1. A person resident outside India (other than an individual who is citizen of Pakistan or Bangladesh or an entity which is registered / incorporated in Pakistan or Bangladesh), may purchase convertible notes issued by an Indian startup company for an amount of twenty five lakh rupees or more in a single tranche. Explanation: For the purpose of this Regulation, a ‘startup company’ means a private company incorporated under the Companies Act, 2013 or Companies Act, 1956 and recognised as such in accordance with notification number G.S.R. 180(E) dated February 17, 2016 issued by the Department of Industrial Policy and Promotion, Ministry of Commerce and Industry, and as amended from time to time.
  2. A startup company engaged in a sector where foreign investment requires Government approval may issue convertible notes to a non-resident only with approval of the Government. Explanation: For the purpose of this regulation, the issue of shares against such convertible notes shall have to be in accordance with the Schedule 1 of the Notification No.FEMA.20/2000-RB dated 3rd May 2000.
  3. A startup company issuing convertible notes to a person resident outside India shall receive the amount of consideration by inward remittance through banking channels or by debit to the NRE / FCNR (B) / Escrow account maintained by the person concerned in accordance with the Foreign Exchange Management (Deposit) Regulations, 2016, as amended from time to time. Provided that an escrow account for the above purpose shall be closed immediately after the requirements are completed or within a period of six months, whichever is earlier. However, in no case continuance of such escrow account shall be permitted beyond a period of six months.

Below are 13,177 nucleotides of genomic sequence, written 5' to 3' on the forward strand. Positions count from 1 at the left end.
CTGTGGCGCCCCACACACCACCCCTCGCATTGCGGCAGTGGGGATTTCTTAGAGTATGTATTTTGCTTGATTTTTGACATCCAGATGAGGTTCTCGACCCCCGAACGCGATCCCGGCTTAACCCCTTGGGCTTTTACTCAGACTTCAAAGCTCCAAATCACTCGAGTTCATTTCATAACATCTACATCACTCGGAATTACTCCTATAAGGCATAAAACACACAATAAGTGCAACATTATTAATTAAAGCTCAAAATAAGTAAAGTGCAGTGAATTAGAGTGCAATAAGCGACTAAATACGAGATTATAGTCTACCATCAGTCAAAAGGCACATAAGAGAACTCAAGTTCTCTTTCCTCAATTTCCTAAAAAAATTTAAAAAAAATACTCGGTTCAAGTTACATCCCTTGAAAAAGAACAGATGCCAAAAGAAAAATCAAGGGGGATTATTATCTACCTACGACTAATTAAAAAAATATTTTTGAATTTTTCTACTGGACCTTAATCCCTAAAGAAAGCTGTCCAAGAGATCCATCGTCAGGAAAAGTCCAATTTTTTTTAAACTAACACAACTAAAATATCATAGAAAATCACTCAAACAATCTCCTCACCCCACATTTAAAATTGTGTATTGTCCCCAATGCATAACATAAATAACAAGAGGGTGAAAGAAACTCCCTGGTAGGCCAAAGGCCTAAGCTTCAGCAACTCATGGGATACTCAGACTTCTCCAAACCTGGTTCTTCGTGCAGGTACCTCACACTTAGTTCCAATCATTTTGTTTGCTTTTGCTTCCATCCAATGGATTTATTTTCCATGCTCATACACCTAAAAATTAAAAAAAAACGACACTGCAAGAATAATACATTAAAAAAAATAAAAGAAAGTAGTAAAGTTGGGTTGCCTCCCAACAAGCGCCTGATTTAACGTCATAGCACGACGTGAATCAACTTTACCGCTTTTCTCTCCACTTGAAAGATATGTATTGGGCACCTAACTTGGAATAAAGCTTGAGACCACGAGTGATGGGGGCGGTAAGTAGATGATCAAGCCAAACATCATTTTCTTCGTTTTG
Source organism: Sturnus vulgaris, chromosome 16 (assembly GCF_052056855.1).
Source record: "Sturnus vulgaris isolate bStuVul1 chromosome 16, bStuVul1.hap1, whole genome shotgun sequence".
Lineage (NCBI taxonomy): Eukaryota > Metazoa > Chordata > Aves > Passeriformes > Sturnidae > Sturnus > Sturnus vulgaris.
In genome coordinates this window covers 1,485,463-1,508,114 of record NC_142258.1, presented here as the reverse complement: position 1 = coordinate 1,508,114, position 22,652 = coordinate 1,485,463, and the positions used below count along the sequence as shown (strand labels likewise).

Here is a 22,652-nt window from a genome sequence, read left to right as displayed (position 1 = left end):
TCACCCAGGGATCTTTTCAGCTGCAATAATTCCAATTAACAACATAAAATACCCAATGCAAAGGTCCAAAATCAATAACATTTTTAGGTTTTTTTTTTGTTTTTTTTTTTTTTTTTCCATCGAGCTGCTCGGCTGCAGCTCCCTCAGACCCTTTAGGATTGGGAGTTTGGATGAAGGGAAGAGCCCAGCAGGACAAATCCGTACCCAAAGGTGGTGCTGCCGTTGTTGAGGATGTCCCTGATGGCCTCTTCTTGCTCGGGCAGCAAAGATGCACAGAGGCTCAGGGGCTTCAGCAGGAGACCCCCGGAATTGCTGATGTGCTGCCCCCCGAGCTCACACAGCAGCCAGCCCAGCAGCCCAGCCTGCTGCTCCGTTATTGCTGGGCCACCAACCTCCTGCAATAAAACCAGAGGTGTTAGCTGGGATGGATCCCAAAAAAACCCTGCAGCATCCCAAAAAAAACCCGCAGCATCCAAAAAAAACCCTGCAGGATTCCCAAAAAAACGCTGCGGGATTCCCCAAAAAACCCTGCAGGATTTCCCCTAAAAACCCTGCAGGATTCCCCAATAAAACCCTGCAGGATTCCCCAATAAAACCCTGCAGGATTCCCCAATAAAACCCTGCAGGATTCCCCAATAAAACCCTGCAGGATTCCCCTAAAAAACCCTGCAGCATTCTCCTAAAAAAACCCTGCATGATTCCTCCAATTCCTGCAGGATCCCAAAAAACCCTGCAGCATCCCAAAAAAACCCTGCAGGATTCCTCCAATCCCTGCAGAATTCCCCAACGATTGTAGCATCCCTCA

4. NRIs may acquire convertible notes on non-repatriation basis in accordance with Schedule 4 of the Notification No.FEMA.20/2000-RB dated 3rd May 2000.
  5. A person resident outside India may acquire or transfer, by way of sale, convertible notes, from or to, a person resident in or outside India, provided the transfer takes place in accordance with the pricing guidelines as prescribed by RBI. Prior approval 15 from the Government shall be obtained for such transfers in case the startup company is engaged in a sector which requires Government approval.
  6. The startup company issuing convertible notes shall be required to furnish reports as prescribed by Reserve Bank of India.
  • Other Entities FDI in resident entities other than those mentioned above is not permitted.

 

  1. Sector where 100% FDI is allowed through automatic route are:
  • Agriculture & Animal Husbandry including Floriculture, Horticulture, Apiculture and Cultivation of Vegetables & Mushrooms under controlled conditions[2], Development and Production of seeds and planting material, Animal Husbandry(including breeding of dogs), Pisciculture, Aquaculture and Services related to agro and allied sectors
  • Plantation Sector including Tea sector including tea plantations, Coffee plantations, Rubber plantations, Cardamom plantations, Palm oil tree plantations and Olive oil tree plantations.
  • Mining and Exploration of metal and non-metal ores, Mining of Coal & Lignite and Mining and mineral separation of titanium bearing minerals and ores, its value addition and integrated activities.
  • Exploration of Petroleum and Natural Gas.
  • Defence Manufacturing
  • Broadcasting
  • Civil Aviation both for airports and air transport services
  • Construction Development: Townships, Housing, Built-up Infrastructures
  • Industrial Parks (new & existing)